Amherst Conservation Commission 3/13

I had never been to a Conservation Meeting before as a group of friends and I entered the town hall on March 13th, much earlier than we needed to. After trying to find out where the Town room was, since everything was closed at 6:30, we finally found the room and sat outside on a bench. The Director of Conservation and Development, David Ziomek, came up to us outside and was very helpful as he explained the ins and outs of the meeting and his own knowledge. He even advised us to get some Starbucks since sometimes the meetings tend to run a little long.


From the discussion with him, I learned that 80% of the wetlands in Massachusetts have been lost, and as a biology major from UMass Amherst, Ziomek was dedicated to preserving the last 20% along with six other volunteers on the panel.


After we seated ourselves in the large meeting room, warm coffees in hand, the meeting was commenced with two of the panel absent. It was interesting to see how the panel balanced formality and casualness, as they glossed over the past’s issues and referenced people by first name. They even would address us in the audience, inviting us to come again to a meeting about “Spring ’13 Trails,” as it was titled.


That night there were three main topics being covered. The first was the UMass Campus Pond which had a much higher water level than normal due to their putting in a new object in the water. I am not entirely clear on what the object was, but it was replacing an old one, I believe at sediment trap. The benches on the small island have been flooded and ever since, the walkway across the water has been blocked off. Apparently work should begin on the pond over the summer, during which a landscaper will come in. The representative from UMass stressed that the University will not be responsible during this time, which was interesting since he kept repeating that.


The next topic was on Pratt Field at Amhest College. They are scrapping many of their old sheds to build and add onto a new more useful and sophisticated shed that will house sports and maintenance equipment. Apparently the shed they plan to build is within the buffer zone of the wetlands in that area, and cannot be turned or moved because the drainage would then drain into the buffer zone. There was some confusion on why it simply could not be moved but the panel decided they needed more information and ended the inquisition there. Sometimes it did really seem like an inquisition, especially with one of the women being extremely outspoken, Briony Angus. This was great though because it helped move the meeting forward and not let it drag on.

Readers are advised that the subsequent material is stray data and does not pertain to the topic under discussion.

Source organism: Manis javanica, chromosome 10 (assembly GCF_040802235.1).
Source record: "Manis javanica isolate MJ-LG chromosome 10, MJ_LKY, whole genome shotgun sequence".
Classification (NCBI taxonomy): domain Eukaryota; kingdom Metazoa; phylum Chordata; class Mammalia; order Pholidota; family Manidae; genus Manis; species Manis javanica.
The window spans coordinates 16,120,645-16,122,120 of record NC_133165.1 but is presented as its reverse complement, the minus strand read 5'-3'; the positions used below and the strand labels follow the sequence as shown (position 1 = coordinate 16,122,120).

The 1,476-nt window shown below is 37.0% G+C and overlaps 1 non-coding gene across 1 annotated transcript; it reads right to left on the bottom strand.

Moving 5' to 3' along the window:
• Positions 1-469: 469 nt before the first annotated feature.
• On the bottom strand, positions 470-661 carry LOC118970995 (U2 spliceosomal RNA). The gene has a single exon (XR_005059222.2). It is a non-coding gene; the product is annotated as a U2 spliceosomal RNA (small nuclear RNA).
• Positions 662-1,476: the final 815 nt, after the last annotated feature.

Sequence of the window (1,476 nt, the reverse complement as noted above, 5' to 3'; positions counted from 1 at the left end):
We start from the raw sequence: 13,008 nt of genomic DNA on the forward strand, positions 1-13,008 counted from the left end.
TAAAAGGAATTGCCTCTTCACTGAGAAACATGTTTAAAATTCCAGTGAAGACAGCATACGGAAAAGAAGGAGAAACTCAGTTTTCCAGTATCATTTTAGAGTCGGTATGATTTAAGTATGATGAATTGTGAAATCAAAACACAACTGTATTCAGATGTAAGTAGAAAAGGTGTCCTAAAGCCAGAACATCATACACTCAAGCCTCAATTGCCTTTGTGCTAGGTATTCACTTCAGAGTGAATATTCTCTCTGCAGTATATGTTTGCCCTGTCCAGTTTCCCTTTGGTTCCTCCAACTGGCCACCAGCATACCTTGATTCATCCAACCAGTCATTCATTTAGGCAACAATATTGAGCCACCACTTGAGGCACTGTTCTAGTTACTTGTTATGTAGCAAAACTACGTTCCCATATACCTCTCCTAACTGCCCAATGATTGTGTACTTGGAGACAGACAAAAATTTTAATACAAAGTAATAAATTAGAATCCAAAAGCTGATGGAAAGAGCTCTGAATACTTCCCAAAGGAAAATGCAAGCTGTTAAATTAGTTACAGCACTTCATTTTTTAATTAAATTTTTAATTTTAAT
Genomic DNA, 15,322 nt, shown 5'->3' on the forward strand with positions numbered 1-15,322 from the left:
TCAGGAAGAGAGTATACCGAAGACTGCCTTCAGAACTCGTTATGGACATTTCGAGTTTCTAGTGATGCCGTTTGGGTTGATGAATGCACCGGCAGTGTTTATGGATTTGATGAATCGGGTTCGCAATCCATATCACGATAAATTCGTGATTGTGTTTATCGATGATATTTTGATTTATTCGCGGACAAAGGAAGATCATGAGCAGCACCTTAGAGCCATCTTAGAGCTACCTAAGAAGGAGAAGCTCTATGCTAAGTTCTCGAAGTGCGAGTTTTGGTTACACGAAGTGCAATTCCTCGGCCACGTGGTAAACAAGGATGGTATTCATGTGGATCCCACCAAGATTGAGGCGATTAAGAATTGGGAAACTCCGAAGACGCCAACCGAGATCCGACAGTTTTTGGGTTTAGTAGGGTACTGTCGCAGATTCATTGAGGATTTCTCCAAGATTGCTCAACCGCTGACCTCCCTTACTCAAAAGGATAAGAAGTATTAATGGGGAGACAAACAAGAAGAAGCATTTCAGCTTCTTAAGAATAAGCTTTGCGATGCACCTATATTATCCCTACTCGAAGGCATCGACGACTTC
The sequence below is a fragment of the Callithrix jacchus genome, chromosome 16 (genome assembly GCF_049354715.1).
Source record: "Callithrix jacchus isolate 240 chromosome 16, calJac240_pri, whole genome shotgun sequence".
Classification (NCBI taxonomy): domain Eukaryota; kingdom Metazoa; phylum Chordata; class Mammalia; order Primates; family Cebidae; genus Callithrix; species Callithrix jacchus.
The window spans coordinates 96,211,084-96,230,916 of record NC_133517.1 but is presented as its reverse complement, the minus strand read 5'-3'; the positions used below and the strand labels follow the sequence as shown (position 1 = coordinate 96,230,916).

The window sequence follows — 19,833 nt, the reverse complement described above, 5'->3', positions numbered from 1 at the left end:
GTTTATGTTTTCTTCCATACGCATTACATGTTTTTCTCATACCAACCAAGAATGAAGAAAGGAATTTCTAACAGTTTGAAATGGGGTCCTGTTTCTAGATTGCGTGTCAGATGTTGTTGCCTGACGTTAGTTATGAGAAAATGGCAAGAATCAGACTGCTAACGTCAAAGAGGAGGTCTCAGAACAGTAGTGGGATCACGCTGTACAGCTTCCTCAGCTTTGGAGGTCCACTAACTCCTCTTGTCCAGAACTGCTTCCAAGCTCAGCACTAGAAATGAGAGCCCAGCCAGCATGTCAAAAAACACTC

The last topic was that of Brain Giggey’s Disc Golf Course that he is building at UMass Amherst. Has a Masters of Landscape from 2010 and wished to test out a course around the orchard hill area. One of the holes is near a pond where the land had recently been very damp. The paths were also very close to natural wildlife and vegetation and the panel was worried about careless students stampeding through the area and destroying its beauty. One of the women wanted a sign (that would naturally match with the surroundings) saying ‘Do Not Retrieve Frisbee Beyond This Point’ or something to that affect. They are just concerned that the place would get trashed. Apparently the course is installing its test run this Fall, 2013, with 9 holes, and from there if it is successful, 9 more will be built.


It was very fascinating to attend the meeting because I felt like I was being let in on secret information thatmost people don’t get to hear until the media wants them to hear about it. Now I have a new possible Disc Golf Course that I will be able to try out (hopefully) next semester! 

UMass Amherst Disc Golf


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